How to Make Digital Equity a Reality Today

Leveraging Technology to Provide Equitable Learning Opportunities for ALL edLeader Panel recording screenshot

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This edLeader Panel is presented by CoSN and AASA.
Sponsored by ClassLink

It’s one thing to aspire and another to distill goals into an actionable, day-to-day reality that gets everyone moving in the same direction. Creating equal learning opportunities for every student requires overcoming resource limitations, community values, staff culture, and more. Technology can be the linchpin for success, and three outstanding district leaders offer a roadmap any school can follow—no matter the challenges.

The edLeader Panel “Leveraging Technology to Provide Equitable Learning Opportunities for ALL” was a prescriptive discussion offering practical steps for digital equity. The superintendent panelists addressed CoSN and AASA’s five guiding points for success:

  1. Creating a common vision
  2. Building community
  3. Getting creative with WiFi and devices
  4. Creating digital learners
  5. Addressing the homework gap

Creating a Common Vision

“Help bring people together by changing the conversation to a commonality everybody supports. It’s not about giving students technology, for example, it’s about making students thrive,” said Dr. Jim Roberts, Superintendent of Bartholomew Consolidated School Corporation (IN).

“Providing lots of opportunities for genuine discussion and healthy debate allows leaders to get a pulse on what people think and vet potential barriers,” said Dr. Susan Enfield, Superintendent of Washoe County School District (NV).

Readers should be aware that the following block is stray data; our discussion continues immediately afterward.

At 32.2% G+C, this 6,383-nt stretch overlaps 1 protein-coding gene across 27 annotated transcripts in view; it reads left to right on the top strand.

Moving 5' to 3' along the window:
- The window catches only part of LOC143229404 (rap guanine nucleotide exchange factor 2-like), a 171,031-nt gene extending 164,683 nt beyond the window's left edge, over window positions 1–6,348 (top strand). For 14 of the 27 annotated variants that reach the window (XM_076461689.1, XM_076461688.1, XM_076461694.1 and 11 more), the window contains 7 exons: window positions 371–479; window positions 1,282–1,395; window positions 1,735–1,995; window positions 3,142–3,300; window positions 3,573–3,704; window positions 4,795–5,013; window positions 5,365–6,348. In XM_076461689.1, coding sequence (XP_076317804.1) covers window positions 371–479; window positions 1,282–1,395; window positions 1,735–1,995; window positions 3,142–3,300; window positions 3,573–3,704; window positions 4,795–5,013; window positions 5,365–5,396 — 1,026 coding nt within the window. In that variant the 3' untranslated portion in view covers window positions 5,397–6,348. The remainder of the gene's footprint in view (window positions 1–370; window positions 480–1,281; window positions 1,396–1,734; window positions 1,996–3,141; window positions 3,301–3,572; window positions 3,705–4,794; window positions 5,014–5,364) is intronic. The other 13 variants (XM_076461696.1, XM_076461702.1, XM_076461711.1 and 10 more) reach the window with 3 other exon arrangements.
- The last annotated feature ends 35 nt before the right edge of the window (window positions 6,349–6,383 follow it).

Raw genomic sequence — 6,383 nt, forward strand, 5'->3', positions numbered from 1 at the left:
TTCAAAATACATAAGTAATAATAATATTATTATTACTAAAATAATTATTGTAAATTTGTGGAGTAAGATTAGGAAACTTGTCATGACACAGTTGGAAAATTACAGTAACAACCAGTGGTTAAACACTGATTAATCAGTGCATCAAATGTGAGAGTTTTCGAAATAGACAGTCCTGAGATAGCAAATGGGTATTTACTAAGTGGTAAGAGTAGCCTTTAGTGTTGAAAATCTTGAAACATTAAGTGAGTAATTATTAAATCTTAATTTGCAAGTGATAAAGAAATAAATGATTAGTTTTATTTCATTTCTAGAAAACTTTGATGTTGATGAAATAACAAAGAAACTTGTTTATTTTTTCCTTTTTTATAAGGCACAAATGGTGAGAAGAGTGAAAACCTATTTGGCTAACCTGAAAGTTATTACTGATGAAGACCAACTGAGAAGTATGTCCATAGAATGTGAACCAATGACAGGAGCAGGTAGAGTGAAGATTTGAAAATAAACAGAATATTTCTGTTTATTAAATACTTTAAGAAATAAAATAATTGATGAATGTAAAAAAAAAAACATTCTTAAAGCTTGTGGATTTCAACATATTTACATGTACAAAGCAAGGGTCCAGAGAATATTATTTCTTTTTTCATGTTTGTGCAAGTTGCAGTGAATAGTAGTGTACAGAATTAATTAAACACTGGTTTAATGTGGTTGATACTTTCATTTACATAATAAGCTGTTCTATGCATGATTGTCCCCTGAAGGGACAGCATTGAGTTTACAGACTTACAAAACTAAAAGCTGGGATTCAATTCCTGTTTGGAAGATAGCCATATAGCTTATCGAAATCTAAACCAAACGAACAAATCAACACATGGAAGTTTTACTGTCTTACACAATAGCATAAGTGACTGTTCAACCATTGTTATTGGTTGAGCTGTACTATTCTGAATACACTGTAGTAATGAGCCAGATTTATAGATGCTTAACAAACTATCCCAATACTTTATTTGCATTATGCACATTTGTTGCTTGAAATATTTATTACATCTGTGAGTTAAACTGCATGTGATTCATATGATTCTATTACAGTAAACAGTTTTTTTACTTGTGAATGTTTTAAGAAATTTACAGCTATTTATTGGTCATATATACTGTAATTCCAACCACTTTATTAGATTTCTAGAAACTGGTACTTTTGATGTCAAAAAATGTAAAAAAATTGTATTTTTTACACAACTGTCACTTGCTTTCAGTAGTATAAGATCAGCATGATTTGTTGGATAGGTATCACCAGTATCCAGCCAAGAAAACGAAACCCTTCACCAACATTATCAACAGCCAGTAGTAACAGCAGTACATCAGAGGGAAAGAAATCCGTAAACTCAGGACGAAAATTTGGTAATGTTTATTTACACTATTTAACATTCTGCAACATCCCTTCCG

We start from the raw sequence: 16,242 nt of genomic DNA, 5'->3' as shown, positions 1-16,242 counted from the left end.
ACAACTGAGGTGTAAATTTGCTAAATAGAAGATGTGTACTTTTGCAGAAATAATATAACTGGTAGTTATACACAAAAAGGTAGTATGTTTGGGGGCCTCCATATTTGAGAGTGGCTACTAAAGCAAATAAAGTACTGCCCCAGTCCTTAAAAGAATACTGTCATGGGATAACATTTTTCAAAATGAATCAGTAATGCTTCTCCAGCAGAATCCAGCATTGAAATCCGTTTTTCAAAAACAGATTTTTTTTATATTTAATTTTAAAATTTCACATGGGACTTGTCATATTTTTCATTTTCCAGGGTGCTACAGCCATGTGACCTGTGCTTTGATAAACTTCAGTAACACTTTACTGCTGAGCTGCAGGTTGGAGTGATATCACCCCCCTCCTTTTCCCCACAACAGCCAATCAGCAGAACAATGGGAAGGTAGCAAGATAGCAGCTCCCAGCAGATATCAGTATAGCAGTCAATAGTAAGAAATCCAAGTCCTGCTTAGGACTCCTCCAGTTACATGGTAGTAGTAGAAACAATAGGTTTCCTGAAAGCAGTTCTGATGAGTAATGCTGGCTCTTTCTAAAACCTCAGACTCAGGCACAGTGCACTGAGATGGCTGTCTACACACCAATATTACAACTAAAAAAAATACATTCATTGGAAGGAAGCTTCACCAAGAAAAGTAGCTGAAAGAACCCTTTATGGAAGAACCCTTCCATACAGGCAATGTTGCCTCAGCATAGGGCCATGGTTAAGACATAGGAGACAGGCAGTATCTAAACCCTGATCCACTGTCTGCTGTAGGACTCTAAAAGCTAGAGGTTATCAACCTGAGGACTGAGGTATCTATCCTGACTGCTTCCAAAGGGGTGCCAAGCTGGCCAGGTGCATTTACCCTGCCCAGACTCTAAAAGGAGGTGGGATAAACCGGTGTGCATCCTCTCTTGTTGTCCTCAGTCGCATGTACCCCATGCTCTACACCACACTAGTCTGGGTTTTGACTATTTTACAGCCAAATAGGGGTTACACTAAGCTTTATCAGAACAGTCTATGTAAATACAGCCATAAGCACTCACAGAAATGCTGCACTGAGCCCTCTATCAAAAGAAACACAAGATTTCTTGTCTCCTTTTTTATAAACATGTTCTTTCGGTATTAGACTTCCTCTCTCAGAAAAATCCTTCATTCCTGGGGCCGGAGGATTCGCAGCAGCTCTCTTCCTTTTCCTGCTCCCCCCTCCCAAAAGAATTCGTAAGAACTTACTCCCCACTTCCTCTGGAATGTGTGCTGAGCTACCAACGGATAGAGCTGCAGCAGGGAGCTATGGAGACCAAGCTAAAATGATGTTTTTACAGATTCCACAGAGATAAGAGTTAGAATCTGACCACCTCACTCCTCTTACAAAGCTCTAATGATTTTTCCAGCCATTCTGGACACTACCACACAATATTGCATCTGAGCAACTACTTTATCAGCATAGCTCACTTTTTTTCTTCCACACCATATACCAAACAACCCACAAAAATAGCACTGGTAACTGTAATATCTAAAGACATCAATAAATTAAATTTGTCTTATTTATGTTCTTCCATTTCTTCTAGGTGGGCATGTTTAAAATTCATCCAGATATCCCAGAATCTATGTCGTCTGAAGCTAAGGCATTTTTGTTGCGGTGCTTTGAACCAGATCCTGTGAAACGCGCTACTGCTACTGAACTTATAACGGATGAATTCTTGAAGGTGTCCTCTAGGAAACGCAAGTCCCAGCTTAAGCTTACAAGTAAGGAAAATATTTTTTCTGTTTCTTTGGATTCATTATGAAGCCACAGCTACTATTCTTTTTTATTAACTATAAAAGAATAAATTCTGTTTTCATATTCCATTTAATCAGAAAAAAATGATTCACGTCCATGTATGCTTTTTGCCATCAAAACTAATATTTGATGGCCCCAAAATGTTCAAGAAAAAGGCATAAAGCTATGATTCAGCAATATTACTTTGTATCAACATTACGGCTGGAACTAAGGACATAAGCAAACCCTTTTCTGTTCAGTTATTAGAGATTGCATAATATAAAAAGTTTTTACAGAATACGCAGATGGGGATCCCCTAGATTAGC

All panelists agreed linking the vision to an explicit, actionable, multi-year district plan helps build cohesion and buy-in. Glenn Robbins, Superintendent of Brigantine Public School District (NJ) said it also helps to have a bold mantra that is easy to remember and follow. For example, Dr. Enfield said her district’s guiding force is to “know every student by name, strength, and need. . . “ It drives all resource decisions.

Building Community for Action

While creating a shared vision sounds great, how do you pull together a diverse community? Robbins advised setting egos aside and giving all voices a seat at the table—even naysayers. It can be done in multiple ways. Dr. Roberts explained his district implemented surveys, numerous discovery meetings (held in person or online), and categorized results to reveal trends. He also recommended listening to indirect stakeholders who are community influencers, like pastors, city leaders, and more.

Getting Creative With WiFi and Devices

Thanks to local and federal funding, tech access got a jumpstart during the pandemic. A 1:1 student-to-technology ratio still needs out-of-the-box ideas, like offering WiFi hotspots, using older student talents to create a map of public WiFi locations for families, and enlisting a technology team for tech tutorial videos and home technical support visits.

Technological needs have changed vastly in the last two years. Dr. Enfield said to avoid a one-size-fits-all tech approach. Taking a more precise approach saves time and resources by accurately identifying which students require which type of access.